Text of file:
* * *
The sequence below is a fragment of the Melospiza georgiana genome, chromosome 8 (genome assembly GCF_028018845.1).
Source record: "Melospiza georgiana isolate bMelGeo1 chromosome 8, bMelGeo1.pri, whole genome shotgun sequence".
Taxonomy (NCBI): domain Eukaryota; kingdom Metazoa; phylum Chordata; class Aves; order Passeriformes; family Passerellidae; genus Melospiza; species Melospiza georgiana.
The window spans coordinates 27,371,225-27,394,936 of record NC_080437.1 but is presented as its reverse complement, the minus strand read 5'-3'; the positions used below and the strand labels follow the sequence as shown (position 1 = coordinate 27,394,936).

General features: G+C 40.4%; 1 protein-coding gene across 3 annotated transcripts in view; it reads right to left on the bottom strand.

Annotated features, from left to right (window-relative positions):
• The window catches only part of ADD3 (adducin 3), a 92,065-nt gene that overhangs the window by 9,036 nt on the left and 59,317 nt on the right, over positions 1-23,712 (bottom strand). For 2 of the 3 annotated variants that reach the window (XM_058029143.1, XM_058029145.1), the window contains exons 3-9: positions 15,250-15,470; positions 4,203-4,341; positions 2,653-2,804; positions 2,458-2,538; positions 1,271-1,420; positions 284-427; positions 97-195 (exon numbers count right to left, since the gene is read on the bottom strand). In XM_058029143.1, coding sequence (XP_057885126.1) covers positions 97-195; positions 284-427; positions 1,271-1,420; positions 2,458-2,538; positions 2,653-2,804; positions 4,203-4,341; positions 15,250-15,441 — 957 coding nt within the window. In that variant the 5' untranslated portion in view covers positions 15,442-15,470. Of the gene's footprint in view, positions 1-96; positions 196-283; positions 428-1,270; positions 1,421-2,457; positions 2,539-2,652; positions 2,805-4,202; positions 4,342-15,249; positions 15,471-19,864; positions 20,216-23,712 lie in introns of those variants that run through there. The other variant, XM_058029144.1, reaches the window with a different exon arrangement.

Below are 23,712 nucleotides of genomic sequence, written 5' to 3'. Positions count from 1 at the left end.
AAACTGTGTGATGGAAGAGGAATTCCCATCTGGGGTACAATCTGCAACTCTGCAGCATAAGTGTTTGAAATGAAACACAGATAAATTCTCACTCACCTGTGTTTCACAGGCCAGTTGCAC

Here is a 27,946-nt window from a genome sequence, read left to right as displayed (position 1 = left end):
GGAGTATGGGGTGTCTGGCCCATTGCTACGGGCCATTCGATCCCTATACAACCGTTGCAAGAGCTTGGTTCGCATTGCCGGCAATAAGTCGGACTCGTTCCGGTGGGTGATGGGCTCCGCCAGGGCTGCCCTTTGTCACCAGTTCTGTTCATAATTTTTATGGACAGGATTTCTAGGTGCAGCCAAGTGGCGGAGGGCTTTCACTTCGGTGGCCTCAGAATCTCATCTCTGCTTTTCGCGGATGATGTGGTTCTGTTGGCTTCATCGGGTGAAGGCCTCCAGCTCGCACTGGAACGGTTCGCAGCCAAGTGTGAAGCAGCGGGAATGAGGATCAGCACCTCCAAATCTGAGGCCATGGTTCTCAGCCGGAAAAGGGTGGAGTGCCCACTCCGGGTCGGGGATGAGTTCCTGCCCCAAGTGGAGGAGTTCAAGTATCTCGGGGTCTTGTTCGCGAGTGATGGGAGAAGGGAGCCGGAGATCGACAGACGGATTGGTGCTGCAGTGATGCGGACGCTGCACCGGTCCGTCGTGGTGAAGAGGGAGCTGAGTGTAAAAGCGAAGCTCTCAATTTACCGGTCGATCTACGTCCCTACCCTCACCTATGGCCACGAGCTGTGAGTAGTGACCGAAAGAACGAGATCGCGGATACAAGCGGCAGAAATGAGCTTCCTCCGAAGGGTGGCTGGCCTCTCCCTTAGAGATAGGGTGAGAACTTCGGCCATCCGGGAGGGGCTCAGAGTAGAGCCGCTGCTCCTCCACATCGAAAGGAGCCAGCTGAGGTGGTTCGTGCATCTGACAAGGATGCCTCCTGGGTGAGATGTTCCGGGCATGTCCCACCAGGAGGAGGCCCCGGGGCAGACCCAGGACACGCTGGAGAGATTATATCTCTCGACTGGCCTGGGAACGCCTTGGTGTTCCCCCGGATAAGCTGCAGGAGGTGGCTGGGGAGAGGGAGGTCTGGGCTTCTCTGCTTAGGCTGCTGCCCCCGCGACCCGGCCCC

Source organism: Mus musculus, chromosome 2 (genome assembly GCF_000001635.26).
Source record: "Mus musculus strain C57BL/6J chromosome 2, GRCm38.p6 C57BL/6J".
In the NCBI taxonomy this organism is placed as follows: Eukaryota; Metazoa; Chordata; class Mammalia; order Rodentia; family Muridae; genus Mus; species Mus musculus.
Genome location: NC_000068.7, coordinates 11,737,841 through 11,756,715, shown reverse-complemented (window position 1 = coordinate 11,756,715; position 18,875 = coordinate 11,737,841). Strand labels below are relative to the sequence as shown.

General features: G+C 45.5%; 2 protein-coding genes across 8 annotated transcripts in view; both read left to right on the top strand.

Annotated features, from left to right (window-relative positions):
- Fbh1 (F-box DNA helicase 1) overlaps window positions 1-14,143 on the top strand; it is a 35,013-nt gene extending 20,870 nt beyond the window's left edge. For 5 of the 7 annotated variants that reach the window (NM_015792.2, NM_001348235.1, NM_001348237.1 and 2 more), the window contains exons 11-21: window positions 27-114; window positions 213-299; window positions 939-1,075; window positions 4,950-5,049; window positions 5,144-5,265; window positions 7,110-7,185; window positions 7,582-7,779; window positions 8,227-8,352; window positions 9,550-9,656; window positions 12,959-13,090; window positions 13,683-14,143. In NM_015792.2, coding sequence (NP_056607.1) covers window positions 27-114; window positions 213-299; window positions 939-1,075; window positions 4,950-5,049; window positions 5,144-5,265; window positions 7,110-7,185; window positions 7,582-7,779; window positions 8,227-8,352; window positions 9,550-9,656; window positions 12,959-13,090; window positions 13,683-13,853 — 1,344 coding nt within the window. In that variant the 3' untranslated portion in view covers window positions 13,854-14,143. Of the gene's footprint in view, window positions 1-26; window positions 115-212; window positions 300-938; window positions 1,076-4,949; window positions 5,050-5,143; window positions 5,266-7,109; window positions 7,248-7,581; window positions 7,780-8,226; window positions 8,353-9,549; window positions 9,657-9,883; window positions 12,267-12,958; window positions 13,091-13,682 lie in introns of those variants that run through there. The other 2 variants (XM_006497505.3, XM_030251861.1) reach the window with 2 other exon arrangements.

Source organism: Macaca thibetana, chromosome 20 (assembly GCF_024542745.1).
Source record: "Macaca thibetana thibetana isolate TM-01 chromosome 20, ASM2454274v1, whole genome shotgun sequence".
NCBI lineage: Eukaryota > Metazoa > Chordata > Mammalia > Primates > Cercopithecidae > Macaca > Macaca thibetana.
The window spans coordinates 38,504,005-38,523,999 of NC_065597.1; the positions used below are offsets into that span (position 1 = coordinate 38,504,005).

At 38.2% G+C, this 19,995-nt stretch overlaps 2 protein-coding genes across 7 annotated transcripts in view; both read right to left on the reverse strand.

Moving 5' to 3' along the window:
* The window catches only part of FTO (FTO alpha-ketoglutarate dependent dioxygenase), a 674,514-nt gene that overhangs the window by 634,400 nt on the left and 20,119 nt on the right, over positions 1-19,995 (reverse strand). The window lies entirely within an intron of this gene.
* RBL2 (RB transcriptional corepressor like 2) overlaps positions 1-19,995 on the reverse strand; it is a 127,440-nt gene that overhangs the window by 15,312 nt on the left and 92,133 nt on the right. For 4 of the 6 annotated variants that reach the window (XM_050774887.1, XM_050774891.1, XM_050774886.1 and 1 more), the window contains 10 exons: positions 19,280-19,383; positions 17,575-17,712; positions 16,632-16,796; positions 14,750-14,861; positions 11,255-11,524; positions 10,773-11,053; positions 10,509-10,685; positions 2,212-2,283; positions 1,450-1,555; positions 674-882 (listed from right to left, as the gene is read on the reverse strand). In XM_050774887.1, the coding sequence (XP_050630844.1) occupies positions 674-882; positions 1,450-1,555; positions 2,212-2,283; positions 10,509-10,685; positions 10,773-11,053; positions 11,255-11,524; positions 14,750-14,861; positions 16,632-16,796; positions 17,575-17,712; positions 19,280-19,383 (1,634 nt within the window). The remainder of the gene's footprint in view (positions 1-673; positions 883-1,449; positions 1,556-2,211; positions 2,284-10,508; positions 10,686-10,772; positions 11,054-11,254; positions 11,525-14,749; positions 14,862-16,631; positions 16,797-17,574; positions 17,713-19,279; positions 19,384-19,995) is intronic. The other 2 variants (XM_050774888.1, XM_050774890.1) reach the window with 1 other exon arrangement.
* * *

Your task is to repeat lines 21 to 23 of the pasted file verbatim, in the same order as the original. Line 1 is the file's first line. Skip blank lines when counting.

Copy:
NCBI lineage: Eukaryota > Metazoa > Chordata > Mammalia > Primates > Cercopithecidae > Macaca > Macaca thibetana.
The window spans coordinates 38,504,005-38,523,999 of NC_065597.1; the positions used below are offsets into that span (position 1 = coordinate 38,504,005).

At 38.2% G+C, this 19,995-nt stretch overlaps 2 protein-coding genes across 7 annotated transcripts in view; both read right to left on the reverse strand.